Volkswagen cheated emissions tests by installing software on vehicles sold in the U.S. designed to evade regulators, the Environmental Protection Agency said Friday.

The EPA called the software a “defeat device” that allowed cars to pass Clean Air Act standards despite emitting pollutants up to 40 times the federal threshold.

The allegations are specific to about 482,000 diesel-powered cars from model years 2009-15, which include the Volkswagen Jetta, Beetle, Golf, Passat, and the Audi A3.

Major fines and penalties could be coming for the German automaker, and could be as much as $17 billion, according to MarketWatch, since the civil penalty for each vehicle in violation of federal law is about $35,500. The EPA said owners of those specific vehicles are not required to take immediate action. Volkswagen will be required to fix the cars for free, the EPA said.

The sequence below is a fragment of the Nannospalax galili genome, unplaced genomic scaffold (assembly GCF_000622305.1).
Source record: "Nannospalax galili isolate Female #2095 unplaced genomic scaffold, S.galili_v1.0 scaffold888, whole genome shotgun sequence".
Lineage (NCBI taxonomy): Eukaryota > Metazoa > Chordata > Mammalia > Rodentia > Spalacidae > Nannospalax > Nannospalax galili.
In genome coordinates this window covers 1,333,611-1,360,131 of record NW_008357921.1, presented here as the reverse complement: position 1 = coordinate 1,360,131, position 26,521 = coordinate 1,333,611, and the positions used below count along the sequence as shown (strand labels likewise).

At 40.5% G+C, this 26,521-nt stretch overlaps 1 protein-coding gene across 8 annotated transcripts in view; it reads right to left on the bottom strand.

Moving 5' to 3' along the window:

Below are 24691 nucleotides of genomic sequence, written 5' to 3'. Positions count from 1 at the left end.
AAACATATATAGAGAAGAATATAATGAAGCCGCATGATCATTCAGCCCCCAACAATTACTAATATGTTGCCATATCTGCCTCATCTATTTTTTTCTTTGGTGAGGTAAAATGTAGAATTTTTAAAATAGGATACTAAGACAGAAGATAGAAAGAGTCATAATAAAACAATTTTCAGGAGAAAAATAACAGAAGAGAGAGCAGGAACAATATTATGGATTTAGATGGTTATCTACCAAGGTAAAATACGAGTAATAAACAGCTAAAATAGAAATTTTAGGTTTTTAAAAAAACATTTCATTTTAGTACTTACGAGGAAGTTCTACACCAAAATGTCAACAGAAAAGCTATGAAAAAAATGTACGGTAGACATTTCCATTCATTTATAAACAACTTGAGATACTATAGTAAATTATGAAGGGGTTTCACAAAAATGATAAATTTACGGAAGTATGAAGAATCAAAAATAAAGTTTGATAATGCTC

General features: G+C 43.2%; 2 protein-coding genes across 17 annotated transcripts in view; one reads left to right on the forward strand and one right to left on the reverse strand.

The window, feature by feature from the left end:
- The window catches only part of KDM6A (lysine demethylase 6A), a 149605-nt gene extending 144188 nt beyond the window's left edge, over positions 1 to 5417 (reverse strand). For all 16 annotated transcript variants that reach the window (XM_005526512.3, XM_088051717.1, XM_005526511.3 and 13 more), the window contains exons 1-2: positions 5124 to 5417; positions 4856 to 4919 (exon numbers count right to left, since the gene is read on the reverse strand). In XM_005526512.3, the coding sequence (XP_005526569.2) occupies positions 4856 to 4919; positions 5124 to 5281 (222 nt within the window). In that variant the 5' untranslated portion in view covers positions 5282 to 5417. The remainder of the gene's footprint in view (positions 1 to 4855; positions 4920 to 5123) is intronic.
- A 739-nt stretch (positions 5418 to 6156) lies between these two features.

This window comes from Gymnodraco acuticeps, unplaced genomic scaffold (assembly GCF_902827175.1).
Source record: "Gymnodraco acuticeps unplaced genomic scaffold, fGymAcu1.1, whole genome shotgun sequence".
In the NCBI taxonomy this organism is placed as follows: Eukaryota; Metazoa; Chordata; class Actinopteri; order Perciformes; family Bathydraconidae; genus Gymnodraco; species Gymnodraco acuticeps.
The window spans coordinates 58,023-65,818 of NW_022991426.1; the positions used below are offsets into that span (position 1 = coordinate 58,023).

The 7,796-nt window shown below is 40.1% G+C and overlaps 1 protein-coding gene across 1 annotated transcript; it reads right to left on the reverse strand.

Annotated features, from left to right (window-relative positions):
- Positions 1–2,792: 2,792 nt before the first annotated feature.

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Author: Matt Griswold

After a 10-year newspaper journalism career, Matt Griswold spent another decade writing about the automotive aftermarket and motorsports. He was part of the original OnAllCylinders editorial team when it launched in 2012.